redcedar
Eastern redcedar
Science Literacy Project

SUGGESTED READINGS & REFERENCES

We recognize that this project did not conduct a formal literature review so it is likely that we have not included all literature relating to Eastern redcedar. Rather, we prioritize and select scientific literature that represent the scientific consensus (emerged from literature review) on Eastern redcedar spread and impacts and provide the most overwhelming support for each fact. Please Send Us Your Science and News to share your research findings with us and see The Review Process for more information regarding the methods behind this project.

  • Acharya, B. S., Hao, Y., Ochsner, T. E., and Zou, C. B. (2017). Woody plant encroachment alters soil hydrological properties and reduces downward flux of water in tallgrass prairie. Plant and soil, 414(1-2), 379-391.
  • Adane, Z. A., and Gates, J. B. (2015). Determining the impacts of experimental forest plantation on groundwater recharge in the Nebraska Sand Hills (USA) using chloride and sulfate. Hydrogeology Journal, 23(1), 81-94.
  • Alford, A. L., Hellgren, E. C., Limb, R., and Engle, D. M. Experimental tree removal in tallgrass prairie: variable responses of flora and fauna along a woody cover gradient. Ecological Applications, 22(3), 947-958.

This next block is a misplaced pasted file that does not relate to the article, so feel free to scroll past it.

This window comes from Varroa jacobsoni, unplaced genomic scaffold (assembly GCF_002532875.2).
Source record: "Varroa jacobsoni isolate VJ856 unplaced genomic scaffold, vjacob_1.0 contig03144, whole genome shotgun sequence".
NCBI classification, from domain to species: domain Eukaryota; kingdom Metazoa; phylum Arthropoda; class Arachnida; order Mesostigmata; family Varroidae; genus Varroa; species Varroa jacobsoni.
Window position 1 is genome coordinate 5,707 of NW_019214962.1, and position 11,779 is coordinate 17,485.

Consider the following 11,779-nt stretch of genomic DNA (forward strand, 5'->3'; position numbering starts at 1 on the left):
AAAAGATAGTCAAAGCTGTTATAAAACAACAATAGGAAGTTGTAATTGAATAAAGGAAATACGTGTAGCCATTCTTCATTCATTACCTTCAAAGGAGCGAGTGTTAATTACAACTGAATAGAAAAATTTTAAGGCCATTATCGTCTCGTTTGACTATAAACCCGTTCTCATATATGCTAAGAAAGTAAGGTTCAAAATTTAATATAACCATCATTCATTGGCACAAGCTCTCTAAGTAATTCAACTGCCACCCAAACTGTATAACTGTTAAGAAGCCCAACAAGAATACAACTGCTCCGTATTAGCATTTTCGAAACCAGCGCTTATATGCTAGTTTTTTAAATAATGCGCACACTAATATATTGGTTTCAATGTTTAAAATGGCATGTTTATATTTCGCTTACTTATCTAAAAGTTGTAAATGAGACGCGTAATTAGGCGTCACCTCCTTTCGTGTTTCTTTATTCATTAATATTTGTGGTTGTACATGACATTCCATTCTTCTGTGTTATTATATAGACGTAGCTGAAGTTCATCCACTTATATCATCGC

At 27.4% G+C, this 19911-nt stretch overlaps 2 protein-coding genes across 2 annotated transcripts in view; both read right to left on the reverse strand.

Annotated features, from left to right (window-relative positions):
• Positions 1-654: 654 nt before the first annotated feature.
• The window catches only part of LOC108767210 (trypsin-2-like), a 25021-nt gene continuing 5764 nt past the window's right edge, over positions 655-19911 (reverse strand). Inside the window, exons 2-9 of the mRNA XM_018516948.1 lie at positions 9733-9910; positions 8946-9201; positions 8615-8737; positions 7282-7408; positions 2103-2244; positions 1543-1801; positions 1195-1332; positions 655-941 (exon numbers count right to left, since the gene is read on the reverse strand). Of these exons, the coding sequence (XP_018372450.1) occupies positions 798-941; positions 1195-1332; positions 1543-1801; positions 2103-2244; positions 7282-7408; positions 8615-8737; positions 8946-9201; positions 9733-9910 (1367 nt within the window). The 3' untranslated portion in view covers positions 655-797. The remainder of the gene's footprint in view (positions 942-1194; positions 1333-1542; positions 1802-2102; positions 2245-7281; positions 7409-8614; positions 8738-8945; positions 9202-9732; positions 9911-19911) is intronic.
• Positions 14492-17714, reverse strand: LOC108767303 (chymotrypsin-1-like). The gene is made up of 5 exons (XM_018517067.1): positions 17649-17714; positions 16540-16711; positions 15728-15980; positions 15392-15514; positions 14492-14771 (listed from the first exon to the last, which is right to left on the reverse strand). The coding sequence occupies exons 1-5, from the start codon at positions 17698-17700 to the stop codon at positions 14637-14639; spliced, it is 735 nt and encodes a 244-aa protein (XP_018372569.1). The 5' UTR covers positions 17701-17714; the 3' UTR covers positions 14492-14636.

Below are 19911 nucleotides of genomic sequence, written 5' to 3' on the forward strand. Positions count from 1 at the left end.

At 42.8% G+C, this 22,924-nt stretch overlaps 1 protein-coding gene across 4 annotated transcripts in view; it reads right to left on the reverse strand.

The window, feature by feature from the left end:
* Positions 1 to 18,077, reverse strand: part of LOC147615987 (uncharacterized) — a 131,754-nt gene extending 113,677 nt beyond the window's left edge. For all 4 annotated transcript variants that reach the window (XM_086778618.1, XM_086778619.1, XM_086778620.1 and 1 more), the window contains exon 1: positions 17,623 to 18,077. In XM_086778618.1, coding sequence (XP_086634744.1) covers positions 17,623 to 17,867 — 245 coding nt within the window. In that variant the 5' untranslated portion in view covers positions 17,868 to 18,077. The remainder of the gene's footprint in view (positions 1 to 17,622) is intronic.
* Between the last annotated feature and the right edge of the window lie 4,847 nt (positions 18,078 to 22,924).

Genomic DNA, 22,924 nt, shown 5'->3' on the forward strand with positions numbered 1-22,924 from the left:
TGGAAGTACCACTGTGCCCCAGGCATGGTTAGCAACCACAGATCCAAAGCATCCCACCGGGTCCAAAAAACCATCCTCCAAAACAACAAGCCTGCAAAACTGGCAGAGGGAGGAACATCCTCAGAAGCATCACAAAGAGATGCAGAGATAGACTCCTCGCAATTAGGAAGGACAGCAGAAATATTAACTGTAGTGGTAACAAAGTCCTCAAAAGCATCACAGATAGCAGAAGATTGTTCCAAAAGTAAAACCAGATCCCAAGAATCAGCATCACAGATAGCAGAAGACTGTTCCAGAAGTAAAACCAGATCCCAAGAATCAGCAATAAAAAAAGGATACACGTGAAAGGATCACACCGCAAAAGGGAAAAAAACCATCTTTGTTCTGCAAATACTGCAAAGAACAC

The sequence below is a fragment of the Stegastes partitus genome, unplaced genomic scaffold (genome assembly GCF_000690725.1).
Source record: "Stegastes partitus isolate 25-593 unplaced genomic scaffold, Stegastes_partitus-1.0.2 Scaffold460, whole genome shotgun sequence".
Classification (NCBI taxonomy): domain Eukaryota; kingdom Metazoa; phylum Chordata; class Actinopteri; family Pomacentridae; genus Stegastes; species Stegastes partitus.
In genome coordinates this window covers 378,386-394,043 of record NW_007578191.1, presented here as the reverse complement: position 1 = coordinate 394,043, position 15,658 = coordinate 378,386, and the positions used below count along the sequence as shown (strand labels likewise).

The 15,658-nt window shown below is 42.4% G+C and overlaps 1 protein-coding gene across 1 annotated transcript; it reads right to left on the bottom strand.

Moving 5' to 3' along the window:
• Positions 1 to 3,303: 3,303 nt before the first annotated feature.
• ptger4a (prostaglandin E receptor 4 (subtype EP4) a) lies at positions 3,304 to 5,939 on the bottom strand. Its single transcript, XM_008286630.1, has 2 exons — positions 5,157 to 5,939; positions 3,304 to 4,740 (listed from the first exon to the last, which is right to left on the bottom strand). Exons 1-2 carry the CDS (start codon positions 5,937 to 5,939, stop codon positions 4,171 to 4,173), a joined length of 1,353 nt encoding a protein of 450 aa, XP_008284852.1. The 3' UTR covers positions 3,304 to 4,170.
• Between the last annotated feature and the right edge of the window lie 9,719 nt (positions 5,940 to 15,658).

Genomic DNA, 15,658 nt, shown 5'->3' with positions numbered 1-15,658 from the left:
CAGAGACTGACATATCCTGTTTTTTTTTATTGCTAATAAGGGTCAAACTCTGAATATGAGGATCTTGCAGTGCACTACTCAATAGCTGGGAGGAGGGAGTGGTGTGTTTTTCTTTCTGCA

• Anderson, R. S. (1982). Resource portioning in the carrion beetle (Coleoptera: Silphidae) fauna of southern Ontario: ecological and evolutionary considerations. Can. J. Zool. 60:1982a. 1314–1325.
  • Andrews, P. L., and Rothermel, R. C. (1982). Charts for interpreting wildland fire behavior characteristics. Gen. Tech. Rep. INT-131. Ogden, UT: US Department of Agriculture, Forest Service, Intermountain Forest and Range Experiment Station, 1-21.
  • Andrews, P. L., and Rothermel, R. C. (1982). Charts for interpreting wildland fire behavior characteristics.
  • Arend, J.L.(1950). Influence of fire and soil on distribution of eastern redcedar in the Ozarks. J. For. 48:129-130.
  • Arnold, J.F. (1964). Zonation of understory vegetation around a juniper tree. J. Range Manage. 17:41-42.
  • Axelrod, D. I. (1985). Rise of the grassland biome, central North America. The Botanical Review, 51(2), 163-201.
  • Axmann, B. D., and A. K. Knapp. (1993). Water relations of Juniperus virginiana and Andropogon gerardii in an unburned tallgrass prairie watershed. Southwestern Naturalist 38:325–330.